PEARS, 1957

Important Australian + International Fine Art
30 April 2014


(1920 - 1999)
PEARS, 1957

oil on canvas

31.0 x 52.5 cm

signed lower right: John Brack

$90,000 - 120,000
Sold for $162,000 (inc. BP) in Auction 35 - 30 April 2014, Melbourne

Australian Galleries, Melbourne (label attached verso)
Private collection, Melbourne, acquired from the above in May 1957
Thence by descent
Private collection, Melbourne


Group Exhibition, Australian Galleries, Melbourne, 10-24 April 1957


Grishin, S., The Art of John Brack, Oxford University Press, Melbourne, 1990, vol. II, cat. o64, pp. 10, 101 (illus.)

Catalogue text

In the hands of a master, a still life painting becomes something fascinating. Think of the modern achievements of Paul Cézanne, Pablo Picasso or Giorgio Morandi, or look back to Caravaggio, and the seventeenth century Dutch painters of extravaganzas who made visual feasts out of fruit and other such gastronomic delights. When we turn to John Brack, he marries the brilliant line of fascination with the sharpness of his intellectual curiosity and Pears is the faultless result. The sharpness of eye and mind are translated into images of like acuity. The linear eloquence of this painting, and of all Brack's work, is unique in Australian art. And at times he adds an awkwardness of angles to give it further edge. As in Pears, his paintings and prints are so talkative, even if still and silent. There is, of course, what we like to call 'body language', the way in which forms, gestures, and colours express ideas. They communicate on another level. Among the red pears, one is upright, one leans left, another right, while the big green pear is more isolated, with a left inclination. The shelf they sit upon is otherwise bare, the wall behind pleasantly painterly. Thoughts of somebody departing, or a mere capriccio tantalizing the viewer's participation?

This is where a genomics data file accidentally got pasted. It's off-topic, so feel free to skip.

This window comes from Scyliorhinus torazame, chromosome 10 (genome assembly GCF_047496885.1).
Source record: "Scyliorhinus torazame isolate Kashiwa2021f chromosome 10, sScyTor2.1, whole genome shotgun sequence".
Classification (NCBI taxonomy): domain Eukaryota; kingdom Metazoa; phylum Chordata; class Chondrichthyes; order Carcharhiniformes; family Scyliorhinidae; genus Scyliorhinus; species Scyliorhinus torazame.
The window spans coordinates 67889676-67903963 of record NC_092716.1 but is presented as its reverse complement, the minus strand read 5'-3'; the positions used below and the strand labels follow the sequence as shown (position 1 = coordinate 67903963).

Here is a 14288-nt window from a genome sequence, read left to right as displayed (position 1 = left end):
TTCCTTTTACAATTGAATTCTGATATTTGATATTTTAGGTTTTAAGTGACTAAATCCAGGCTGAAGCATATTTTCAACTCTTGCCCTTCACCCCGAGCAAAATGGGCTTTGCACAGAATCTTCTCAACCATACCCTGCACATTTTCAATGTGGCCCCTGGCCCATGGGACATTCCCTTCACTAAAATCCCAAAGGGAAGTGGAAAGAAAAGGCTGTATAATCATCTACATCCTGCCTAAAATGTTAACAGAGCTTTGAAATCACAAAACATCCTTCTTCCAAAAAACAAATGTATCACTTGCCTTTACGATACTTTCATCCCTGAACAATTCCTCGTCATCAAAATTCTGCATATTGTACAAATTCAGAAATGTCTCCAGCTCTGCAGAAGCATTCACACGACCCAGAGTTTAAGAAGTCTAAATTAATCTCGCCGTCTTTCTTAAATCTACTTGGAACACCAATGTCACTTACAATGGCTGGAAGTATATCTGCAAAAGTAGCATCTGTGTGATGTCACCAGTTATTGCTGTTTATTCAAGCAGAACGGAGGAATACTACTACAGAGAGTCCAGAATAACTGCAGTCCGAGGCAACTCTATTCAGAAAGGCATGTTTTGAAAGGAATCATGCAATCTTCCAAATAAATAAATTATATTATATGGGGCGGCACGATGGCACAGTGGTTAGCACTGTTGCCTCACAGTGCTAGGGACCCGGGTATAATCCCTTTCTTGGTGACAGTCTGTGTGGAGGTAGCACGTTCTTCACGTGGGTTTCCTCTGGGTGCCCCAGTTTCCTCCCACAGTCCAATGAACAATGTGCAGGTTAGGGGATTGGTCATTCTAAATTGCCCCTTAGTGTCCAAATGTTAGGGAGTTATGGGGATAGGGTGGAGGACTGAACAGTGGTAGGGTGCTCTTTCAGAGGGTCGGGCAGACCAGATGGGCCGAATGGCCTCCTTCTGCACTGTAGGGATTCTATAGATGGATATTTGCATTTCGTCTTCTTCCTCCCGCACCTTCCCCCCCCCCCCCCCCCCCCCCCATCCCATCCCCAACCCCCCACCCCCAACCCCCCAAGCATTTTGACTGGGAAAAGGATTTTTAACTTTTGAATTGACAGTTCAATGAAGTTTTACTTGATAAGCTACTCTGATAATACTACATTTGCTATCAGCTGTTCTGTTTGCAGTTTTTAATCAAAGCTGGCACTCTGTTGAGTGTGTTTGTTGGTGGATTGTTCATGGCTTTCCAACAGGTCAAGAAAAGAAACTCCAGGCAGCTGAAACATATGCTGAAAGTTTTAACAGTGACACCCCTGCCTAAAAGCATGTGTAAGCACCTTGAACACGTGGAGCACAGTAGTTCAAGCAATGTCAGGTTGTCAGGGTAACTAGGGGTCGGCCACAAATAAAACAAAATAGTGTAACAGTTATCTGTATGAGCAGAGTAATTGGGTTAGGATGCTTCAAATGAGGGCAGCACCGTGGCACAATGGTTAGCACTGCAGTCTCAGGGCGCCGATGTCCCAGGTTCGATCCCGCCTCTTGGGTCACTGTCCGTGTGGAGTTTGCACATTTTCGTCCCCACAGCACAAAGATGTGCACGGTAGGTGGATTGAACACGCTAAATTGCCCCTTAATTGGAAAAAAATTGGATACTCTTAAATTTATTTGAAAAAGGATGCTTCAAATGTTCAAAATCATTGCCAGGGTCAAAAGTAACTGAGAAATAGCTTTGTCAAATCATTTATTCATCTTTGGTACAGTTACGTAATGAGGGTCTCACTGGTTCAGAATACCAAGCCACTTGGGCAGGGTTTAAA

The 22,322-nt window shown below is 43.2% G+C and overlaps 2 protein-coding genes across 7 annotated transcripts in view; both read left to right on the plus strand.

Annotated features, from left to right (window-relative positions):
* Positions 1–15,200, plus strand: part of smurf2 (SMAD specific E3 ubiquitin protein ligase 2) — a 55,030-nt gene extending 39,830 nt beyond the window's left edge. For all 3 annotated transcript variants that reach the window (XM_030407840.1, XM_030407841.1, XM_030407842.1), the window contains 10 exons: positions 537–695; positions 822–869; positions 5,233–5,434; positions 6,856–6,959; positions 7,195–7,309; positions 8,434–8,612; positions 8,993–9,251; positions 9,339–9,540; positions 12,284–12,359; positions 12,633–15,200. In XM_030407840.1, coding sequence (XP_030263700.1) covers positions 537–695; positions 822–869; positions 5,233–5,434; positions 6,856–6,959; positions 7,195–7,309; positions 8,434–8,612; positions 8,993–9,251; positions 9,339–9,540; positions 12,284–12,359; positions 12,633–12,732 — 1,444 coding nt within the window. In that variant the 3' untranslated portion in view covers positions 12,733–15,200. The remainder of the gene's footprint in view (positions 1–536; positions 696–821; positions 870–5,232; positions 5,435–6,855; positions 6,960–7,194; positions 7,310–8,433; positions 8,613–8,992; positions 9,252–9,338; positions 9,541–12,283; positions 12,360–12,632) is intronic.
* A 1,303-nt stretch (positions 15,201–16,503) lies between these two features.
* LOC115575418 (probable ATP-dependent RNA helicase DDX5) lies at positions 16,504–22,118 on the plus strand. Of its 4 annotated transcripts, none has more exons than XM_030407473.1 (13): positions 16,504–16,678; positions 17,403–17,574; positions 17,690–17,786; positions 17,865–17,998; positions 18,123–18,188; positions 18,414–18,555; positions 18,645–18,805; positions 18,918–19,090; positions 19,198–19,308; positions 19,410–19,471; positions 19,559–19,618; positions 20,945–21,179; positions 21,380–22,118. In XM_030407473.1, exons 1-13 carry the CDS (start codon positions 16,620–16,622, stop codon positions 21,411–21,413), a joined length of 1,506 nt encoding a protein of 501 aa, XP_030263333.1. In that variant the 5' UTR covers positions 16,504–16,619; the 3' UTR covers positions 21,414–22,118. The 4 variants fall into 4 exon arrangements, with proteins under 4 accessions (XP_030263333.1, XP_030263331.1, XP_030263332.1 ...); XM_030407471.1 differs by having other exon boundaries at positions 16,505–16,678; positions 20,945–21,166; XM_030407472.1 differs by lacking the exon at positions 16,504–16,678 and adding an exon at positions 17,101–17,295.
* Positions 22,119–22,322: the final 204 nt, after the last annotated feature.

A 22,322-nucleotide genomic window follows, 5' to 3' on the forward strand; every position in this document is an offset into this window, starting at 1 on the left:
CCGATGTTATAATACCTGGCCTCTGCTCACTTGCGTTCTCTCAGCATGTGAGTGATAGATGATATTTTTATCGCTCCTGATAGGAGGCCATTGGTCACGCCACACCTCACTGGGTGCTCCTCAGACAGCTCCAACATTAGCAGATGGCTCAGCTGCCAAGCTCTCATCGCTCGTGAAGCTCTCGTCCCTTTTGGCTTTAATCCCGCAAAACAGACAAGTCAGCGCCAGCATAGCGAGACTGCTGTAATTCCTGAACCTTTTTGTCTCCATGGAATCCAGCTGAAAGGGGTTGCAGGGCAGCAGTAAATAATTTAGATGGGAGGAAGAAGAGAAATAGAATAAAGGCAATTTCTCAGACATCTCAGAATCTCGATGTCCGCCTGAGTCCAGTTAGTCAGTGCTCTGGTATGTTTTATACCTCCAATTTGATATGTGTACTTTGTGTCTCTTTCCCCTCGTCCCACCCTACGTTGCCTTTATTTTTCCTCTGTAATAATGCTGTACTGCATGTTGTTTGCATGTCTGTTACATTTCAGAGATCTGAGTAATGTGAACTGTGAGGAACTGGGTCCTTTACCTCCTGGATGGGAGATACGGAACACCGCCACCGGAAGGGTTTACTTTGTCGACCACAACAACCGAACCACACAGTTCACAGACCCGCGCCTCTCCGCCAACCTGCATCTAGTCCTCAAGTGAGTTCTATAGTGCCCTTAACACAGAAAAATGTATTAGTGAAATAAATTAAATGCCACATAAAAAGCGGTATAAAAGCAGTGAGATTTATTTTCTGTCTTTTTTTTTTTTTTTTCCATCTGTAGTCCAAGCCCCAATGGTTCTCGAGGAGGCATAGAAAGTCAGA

In the mid-fifties, isolated objects began to appear in his art with the bland titles of The Hair Brush, 1955 and The Pot Plant, 1957. Two group shows at the Australian Galleries, Melbourne in March and May of 1957 saw Carnations; Lavender and Sweet William; and Gerberas making their debuts. Pears made its appearance in the latter. Then, in November, The Boucher Nude, 1957 became a highlight of his solo show, radically turning the erotic on its head. It marked the year as one of extraordinary achievement, especially in the mastery of the spartan effect, developed through the study of still life and the intensity of his realization. It is the sheer matter-of-factness of Brack's art that makes it so arresting and telling. What could be more so than the subject of one his greatest early works, Collins Street, 5 p.m., 1955, (in the collection of the National Gallery of Victoria, Melbourne) painted two years before. It's the rush at the end of the day's work. But what could be more still, more fixed in its place! It is another version of still life, chock full of meaning, satirical and otherwise. Even the colours lack a feeling of movement - respectably brown, grey, jaundiced and inert. Pears are people on a shelf, with as much character and variation as those with fixed faces as they cavalcade along Collins Street " perhaps a bit more colourful.